Mission Areas

Climate and Land Use Change

Mission Areas L2 Landing Page Tabs

Filter Total Items: 147
Recording information during a point count
2016 (approx.)
Sarah Frey, a Northwest Climate Science Center graduate fellow at Oregon State University, records information during a point count at the H. J. Andrews Experimental Forest in Oregon.
The Garden Wall weather station in Glacier National Park (elev. 7400 feet) is used for avalanche research and forecasting.
2016 (approx.)
The Garden Wall weather station in Glacier National Park (elev. 7400 feet) is used for avalanche research and forecasting along the Going-to-the-Sun Road. It records air temperature, relative humidity, wind speed and direction, and incoming and outgoing shortwave and longwave radiation.
2016 (approx.)
An invitation and introduction to the 2017 CEOS Plenary being held in the Black Hills near Rapid City, SD.
2016 (approx.)
This video is an invitation and introduction to the GEO XIV Plenary being held in Washington, D.C. in 2017.
Jordan Pond, Acadia National Park
2016 (approx.)
Jordan Pond, a mountain lake in Acadia National Park formed by a glacier and known for its clear waters. In the distance are two small peaks known as “The Bubbles”. Alex Bryan, a climatologist with the DOI Northeast Climate Science Center (managed by USGS) is implementing scenario planning techniques to help Acadia National Park identify potential future climate conditions, enabling managers to...
2016 (approx.)
This tutorial shows you how to do a bulk download of satellite imagery using EarthExplorer. The website can be found at earthexplorer.usgs.gov .
Waterfall Bridge, Acadia National Park
2016 (approx.)
Waterfall Bridge is one of Acadia National Park's 16 historic stone bridges, located along the carriage road network. Each bridge has unique features, specifically designed to blend in with the surrounding landscape. Alex Bryan, a climatologist with the DOI Northeast Climate Science Center (managed by USGS) is implementing scenario planning techniques to help Acadia National Park identify...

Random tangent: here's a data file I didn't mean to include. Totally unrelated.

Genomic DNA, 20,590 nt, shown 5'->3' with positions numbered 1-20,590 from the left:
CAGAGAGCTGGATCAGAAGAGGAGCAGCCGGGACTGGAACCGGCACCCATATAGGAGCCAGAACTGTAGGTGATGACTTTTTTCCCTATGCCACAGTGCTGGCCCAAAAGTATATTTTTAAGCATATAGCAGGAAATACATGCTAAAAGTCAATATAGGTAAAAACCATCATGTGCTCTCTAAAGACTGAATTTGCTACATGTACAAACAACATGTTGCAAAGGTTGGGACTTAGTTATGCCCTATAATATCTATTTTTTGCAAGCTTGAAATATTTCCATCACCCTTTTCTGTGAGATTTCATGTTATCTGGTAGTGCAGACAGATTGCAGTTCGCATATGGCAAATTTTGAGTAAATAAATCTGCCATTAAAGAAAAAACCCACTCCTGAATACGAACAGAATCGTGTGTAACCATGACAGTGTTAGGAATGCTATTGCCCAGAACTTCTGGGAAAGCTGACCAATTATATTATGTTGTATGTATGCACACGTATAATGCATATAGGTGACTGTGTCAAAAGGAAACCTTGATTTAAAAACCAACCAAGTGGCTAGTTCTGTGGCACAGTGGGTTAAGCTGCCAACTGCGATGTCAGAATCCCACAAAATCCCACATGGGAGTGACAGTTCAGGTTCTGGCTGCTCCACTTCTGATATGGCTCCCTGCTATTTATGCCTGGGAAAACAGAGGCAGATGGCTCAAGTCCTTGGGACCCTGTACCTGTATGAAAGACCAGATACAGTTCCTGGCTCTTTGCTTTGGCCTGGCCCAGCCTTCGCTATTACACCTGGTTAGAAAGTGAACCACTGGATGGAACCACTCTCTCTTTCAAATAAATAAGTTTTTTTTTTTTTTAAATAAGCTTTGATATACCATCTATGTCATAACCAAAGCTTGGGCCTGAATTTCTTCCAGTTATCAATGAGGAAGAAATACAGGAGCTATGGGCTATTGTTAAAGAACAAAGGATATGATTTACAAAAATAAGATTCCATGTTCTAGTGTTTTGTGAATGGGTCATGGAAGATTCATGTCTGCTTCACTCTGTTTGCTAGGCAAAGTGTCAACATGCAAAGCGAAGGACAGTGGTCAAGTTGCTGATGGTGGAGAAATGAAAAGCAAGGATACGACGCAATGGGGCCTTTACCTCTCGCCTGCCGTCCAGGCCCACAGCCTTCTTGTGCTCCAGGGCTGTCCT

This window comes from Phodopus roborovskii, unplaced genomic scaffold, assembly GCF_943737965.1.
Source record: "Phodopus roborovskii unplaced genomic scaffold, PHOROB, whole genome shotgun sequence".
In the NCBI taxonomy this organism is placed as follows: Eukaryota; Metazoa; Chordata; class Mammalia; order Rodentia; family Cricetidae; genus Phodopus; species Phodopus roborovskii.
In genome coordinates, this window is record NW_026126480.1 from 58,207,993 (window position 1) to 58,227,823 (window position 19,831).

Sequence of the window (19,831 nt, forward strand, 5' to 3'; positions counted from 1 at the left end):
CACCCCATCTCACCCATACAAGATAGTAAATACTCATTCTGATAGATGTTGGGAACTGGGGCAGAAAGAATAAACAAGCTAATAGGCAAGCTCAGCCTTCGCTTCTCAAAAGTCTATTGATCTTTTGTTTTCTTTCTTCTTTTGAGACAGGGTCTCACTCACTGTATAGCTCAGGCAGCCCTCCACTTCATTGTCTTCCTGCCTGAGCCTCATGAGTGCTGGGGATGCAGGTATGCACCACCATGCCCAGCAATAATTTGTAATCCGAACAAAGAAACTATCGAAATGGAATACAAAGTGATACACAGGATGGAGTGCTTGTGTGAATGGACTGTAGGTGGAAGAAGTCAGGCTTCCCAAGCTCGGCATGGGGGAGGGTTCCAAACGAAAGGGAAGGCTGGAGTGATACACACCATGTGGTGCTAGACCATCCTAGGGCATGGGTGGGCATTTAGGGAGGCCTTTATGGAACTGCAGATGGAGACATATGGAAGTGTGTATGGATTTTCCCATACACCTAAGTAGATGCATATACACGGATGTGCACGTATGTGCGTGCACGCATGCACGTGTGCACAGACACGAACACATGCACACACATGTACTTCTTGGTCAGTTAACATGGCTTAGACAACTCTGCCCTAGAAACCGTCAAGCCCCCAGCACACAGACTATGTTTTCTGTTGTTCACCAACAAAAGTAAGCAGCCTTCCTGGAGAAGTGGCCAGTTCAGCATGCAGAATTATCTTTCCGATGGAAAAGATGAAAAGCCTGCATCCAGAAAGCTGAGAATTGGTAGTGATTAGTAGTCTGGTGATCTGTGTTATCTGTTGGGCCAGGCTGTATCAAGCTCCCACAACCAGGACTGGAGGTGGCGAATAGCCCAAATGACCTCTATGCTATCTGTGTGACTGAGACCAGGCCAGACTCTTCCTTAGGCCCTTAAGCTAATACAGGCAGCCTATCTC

Sunrise on Cadillac Mountain, Acadia National Park
2016 (approx.)
Sunrise on Cadillac Mountain, the highest point on the North Atlantic seaboard. Between October and March, it is the first place to view the sunrise in the United States. Alex Bryan, a climatologist with the DOI Northeast Climate Science Center (managed by USGS) is implementing scenario planning techniques to help Acadia National Park identify potential future climate conditions, enabling...
Photo of USGS scientist Jayne Belnap examining instrumentation to measure photosynthetic rates of biocrusts.
September 29, 2016
USGS scientist Jayne Belnap examines instrumentation to measure photosynthetic rates of biocrusts. Arid and semiarid ecosystems are expected to experience significant changes in temperature and precipitation patterns, which may affect soil organisms in ways that cause surfaces to become lighter in color and thus reflect more sunlight, according to a new USGS study.
Photo of Biocrust outdoor testing plots
September 26, 2016
USGS scientists created outdoor testing plots where large squares of biocrusts were exposed to different warming and precipitation factors over time. Researchers not only looked at how the biocrusts responded, but also measured the amount of energy that the different biocrust communities reflected back into the atmosphere relative to how much energy came in from the sun. Arid and semiarid...
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An American pika collects grass and flowers to stockpile its winter food supplies.
August 25, 2016

American pikas – small herbivores that typically live in rocky slopes, known as talus, across many mountain ranges in the American West – are disappearing from some locations across the West due to climate change, according to a study by the U.S. Geological Survey and some of its partners.

Catawba rhododendron blooming at Round Bald, NC
August 11, 2016

“From the mountains to the coast, the southeastern U.S. contains ecosystems that harbor incredible biodiversity. Many of those ecosystems are already highly at risk from urbanization and other human land-use change. Identifying the ecosystems at risk from climate change will help inform conservation and management to ensure we don’t lose that biodiversity.” (Jennifer Constanza, report author)

Grizzly Bears and Wolves
August 10, 2016

Natural and cultural areas that will remain similar to what they are today -- despite climate change -- need to be identified, managed and conserved as “refugia” for at-risk species, according to a study published today in PLOS One. The study sets out, for the first time, specific steps to help identify and manage these more resilient and climate-stable havens for plants, animals and fishes.

A landscape view of the drylands of southern Utah
August 9, 2016

U.S. Geological Survey scientists will present their research at the Ecological Society of America meeting from Aug. 7-12, 2016, in Fort Lauderdale, Florida. The theme is "Novel Ecosystems in the Anthropocene." 

Claudia Regan
August 3, 2016

New Center Director to sustain NOROCK’s tradition of productivity and partnership in generating ground-breaking science relevant to resource managers in the Northern Rocky Mountains and beyond.